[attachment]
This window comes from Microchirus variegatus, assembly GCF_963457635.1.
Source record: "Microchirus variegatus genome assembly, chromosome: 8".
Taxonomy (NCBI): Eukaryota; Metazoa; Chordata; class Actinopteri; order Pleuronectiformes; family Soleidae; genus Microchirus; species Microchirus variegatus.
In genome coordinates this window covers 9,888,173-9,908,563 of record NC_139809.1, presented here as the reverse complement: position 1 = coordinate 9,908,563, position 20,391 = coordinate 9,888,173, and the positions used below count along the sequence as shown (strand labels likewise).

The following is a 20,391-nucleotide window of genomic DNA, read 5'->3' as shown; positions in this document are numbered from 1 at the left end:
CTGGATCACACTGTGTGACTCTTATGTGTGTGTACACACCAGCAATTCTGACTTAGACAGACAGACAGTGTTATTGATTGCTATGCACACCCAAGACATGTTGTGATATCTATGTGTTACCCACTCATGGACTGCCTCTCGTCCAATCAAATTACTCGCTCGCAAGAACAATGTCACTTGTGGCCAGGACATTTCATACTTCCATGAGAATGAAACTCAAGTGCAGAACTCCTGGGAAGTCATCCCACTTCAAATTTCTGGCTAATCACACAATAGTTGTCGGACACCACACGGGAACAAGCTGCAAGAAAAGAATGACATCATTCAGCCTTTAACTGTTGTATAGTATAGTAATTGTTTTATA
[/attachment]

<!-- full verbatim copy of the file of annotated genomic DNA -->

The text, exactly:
This window comes from Microchirus variegatus, assembly GCF_963457635.1.
Source record: "Microchirus variegatus genome assembly, chromosome: 8".
Taxonomy (NCBI): Eukaryota; Metazoa; Chordata; class Actinopteri; order Pleuronectiformes; family Soleidae; genus Microchirus; species Microchirus variegatus.
In genome coordinates this window covers 9,888,173-9,908,563 of record NC_139809.1, presented here as the reverse complement: position 1 = coordinate 9,908,563, position 20,391 = coordinate 9,888,173, and the positions used below count along the sequence as shown (strand labels likewise).

The following is a 20,391-nucleotide window of genomic DNA, read 5'->3' as shown; positions in this document are numbered from 1 at the left end:
CTGGATCACACTGTGTGACTCTTATGTGTGTGTACACACCAGCAATTCTGACTTAGACAGACAGACAGTGTTATTGATTGCTATGCACACCCAAGACATGTTGTGATATCTATGTGTTACCCACTCATGGACTGCCTCTCGTCCAATCAAATTACTCGCTCGCAAGAACAATGTCACTTGTGGCCAGGACATTTCATACTTCCATGAGAATGAAACTCAAGTGCAGAACTCCTGGGAAGTCATCCCACTTCAAATTTCTGGCTAATCACACAATAGTTGTCGGACACCACACGGGAACAAGCTGCAAGAAAAGAATGACATCATTCAGCCTTTAACTGTTGTATAGTATAGTAATTGTTTTATA